Two senior Democratic Progressive Party (DPP) members will lose membership privileges for three years because they attended a cross-strait forum in China organized by the Chinese Nationalist Party (KMT) and the Chinese Communist Party (CCP), the DPP said yesterday.
DPP Central Disciplinary Committee chairman Chen Ching-de (陳金德) said former DPP legislator Hsu Jung-shu (?Q) and former Council of Agriculture minister Fan Chen-tsung (范振宗) were warned of the consequences if they chose to attend last month’s forum but still chose to go.
“However, considering the immensity of their past contributions to the party and their contrite attitude, we have decided not to strip them of their membership, but rather suspend their membership privileges for three years, which is the maximum period of suspension,” Chen told a press conference.
The penalty is harsh but fair, Chen said.
Fan and Hsu were being punished for breaking party rules, not for holding ideals that are different from the party’s, Chen said.
In making their case to the committee, Fan and Hsu apologized for any trouble they had caused and said they wanted to stay in the party, Chen said.
A few committee members wanted the pair to apologize to the public, but Chen said it was up to Hsu and Fan to decide.
The party should formulate a clear and uniform policy on its officials visiting China, Chen said.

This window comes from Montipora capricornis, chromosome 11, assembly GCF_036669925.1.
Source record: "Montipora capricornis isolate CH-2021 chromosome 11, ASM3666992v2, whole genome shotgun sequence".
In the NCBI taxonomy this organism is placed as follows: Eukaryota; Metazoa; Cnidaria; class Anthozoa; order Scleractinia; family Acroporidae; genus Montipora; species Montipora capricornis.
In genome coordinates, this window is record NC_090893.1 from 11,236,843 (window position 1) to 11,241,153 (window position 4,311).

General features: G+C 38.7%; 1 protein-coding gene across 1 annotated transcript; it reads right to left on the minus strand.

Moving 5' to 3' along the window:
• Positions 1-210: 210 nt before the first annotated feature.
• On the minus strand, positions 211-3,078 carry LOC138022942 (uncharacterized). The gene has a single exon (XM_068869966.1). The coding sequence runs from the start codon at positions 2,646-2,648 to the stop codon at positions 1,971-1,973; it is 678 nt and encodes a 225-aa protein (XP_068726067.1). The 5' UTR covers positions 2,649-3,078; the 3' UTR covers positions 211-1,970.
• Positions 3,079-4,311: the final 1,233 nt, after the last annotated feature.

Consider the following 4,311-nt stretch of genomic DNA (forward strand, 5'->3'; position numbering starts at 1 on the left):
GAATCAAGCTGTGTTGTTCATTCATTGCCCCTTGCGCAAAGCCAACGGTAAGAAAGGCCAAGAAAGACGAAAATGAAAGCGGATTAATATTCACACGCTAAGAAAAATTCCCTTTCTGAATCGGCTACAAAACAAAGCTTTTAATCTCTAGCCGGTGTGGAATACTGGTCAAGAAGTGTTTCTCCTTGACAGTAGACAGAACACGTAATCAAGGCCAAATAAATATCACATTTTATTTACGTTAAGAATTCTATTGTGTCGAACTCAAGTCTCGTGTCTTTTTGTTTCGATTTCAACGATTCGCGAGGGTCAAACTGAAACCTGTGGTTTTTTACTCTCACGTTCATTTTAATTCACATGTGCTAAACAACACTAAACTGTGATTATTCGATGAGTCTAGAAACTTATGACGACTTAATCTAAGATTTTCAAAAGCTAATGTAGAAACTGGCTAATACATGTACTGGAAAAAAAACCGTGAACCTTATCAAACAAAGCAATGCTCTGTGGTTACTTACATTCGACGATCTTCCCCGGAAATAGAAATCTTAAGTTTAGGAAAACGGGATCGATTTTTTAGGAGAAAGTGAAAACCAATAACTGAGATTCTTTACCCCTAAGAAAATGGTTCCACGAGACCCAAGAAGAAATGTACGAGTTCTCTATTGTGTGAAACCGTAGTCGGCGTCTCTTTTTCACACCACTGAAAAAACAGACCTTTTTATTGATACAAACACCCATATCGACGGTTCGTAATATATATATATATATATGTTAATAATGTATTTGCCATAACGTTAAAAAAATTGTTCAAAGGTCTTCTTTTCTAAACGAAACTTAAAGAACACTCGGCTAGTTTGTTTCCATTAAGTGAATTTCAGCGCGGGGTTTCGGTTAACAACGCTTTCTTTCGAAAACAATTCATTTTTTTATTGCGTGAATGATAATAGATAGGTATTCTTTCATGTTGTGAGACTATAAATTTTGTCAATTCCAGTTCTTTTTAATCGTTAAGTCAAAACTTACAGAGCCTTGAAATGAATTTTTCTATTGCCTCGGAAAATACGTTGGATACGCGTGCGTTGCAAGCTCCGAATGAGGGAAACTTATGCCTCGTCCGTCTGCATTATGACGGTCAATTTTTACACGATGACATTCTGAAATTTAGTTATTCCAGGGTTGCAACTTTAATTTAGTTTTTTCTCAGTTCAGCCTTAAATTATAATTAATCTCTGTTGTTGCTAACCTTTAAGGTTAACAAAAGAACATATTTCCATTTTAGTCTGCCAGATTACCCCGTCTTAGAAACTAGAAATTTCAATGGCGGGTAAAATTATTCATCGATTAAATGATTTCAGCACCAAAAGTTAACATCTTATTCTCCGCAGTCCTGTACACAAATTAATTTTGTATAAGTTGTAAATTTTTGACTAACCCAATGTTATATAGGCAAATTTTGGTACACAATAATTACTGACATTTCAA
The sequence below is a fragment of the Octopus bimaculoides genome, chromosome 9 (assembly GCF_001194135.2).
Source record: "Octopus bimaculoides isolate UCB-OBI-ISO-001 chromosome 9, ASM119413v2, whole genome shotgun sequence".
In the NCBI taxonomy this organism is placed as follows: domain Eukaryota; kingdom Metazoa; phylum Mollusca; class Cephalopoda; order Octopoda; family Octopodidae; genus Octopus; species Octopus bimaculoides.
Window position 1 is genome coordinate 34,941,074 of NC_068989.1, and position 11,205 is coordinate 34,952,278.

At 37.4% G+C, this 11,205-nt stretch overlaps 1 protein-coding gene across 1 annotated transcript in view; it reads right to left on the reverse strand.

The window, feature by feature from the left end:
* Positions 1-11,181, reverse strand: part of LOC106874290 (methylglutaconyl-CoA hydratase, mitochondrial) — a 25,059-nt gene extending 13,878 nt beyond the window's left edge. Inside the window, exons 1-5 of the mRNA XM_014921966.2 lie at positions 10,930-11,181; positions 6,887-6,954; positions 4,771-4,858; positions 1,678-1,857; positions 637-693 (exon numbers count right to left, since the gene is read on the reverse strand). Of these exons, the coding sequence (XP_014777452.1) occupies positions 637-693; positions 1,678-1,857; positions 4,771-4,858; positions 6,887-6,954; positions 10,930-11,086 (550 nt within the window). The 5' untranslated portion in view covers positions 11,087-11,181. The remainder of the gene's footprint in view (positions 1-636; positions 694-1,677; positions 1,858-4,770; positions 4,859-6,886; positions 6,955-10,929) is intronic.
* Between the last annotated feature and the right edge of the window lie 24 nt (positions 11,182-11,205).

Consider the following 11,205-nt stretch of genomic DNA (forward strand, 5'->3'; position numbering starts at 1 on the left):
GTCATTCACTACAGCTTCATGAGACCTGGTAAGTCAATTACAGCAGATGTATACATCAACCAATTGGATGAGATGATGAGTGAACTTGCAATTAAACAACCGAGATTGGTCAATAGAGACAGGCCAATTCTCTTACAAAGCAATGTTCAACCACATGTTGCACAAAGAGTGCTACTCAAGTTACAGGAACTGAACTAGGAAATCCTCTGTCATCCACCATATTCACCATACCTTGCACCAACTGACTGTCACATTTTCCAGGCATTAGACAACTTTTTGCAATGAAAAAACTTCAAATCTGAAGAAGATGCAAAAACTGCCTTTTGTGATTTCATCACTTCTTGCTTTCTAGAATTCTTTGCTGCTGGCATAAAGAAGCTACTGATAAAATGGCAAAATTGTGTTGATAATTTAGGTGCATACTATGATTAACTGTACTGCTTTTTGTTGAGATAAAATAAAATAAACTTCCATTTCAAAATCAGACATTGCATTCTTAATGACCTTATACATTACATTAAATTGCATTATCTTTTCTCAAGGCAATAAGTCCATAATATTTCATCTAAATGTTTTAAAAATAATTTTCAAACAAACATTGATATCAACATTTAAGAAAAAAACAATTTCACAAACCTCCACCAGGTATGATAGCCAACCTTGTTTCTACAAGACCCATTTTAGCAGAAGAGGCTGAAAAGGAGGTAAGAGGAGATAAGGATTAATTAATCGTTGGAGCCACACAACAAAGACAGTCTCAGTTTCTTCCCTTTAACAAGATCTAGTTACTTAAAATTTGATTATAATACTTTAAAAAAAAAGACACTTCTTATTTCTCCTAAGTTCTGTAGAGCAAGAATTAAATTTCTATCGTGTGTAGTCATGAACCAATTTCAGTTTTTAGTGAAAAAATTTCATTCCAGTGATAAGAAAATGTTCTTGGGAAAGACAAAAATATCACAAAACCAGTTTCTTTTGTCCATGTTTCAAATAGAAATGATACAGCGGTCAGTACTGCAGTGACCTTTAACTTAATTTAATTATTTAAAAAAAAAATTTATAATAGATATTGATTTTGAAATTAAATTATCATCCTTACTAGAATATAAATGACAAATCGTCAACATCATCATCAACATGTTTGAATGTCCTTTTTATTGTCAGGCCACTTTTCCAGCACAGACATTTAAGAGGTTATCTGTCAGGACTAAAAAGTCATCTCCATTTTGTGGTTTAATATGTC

Hsu said she would take the committee’s decision to arbitration and that she had nothing to apologize for because her actions were motivated by her love for Taiwan.
Prior to going into the meeting, Hsu and Fan told reporters they were confident they wouldn’t lose their party membership because “these are old friends.”
The forum they attended was not the KMT-CCP forum that the party had prohibited its members from attending, but rather a “Cross-Strait Trade and Cultural Forum.”
The name of the forum was changed after President Ma Ying-jeou (馬英九) suggested earlier this month that it be called “cross-strait” to encourage the participation of non-KMT members.
In a joint statement, Hsu and Fan said Taiwan needed to face the fact China was an emerging economic powerhouse and that both sides of the Taiwan Strait should establish positive interactions to co-exist peacefully.
“The final words we have for the party is that the Taiwanese remain the core of Taiwan’s political power and the Taiwanese will be the victims of erroneous policies,” they said.